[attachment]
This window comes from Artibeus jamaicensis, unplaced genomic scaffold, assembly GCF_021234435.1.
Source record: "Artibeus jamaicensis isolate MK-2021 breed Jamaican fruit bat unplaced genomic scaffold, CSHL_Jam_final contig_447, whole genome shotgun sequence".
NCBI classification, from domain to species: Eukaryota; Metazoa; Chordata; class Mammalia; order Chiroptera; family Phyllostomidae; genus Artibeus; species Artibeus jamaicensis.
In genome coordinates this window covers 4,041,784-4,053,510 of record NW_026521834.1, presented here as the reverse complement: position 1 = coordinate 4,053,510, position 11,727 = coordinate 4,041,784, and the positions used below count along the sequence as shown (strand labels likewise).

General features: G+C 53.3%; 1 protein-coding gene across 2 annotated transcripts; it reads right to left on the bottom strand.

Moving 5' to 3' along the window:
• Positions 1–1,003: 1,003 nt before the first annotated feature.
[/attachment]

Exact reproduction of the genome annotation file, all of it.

This window comes from Artibeus jamaicensis, unplaced genomic scaffold, assembly GCF_021234435.1.
Source record: "Artibeus jamaicensis isolate MK-2021 breed Jamaican fruit bat unplaced genomic scaffold, CSHL_Jam_final contig_447, whole genome shotgun sequence".
NCBI classification, from domain to species: Eukaryota; Metazoa; Chordata; class Mammalia; order Chiroptera; family Phyllostomidae; genus Artibeus; species Artibeus jamaicensis.
In genome coordinates this window covers 4,041,784-4,053,510 of record NW_026521834.1, presented here as the reverse complement: position 1 = coordinate 4,053,510, position 11,727 = coordinate 4,041,784, and the positions used below count along the sequence as shown (strand labels likewise).

General features: G+C 53.3%; 1 protein-coding gene across 2 annotated transcripts; it reads right to left on the bottom strand.

Moving 5' to 3' along the window:
• Positions 1–1,003: 1,003 nt before the first annotated feature.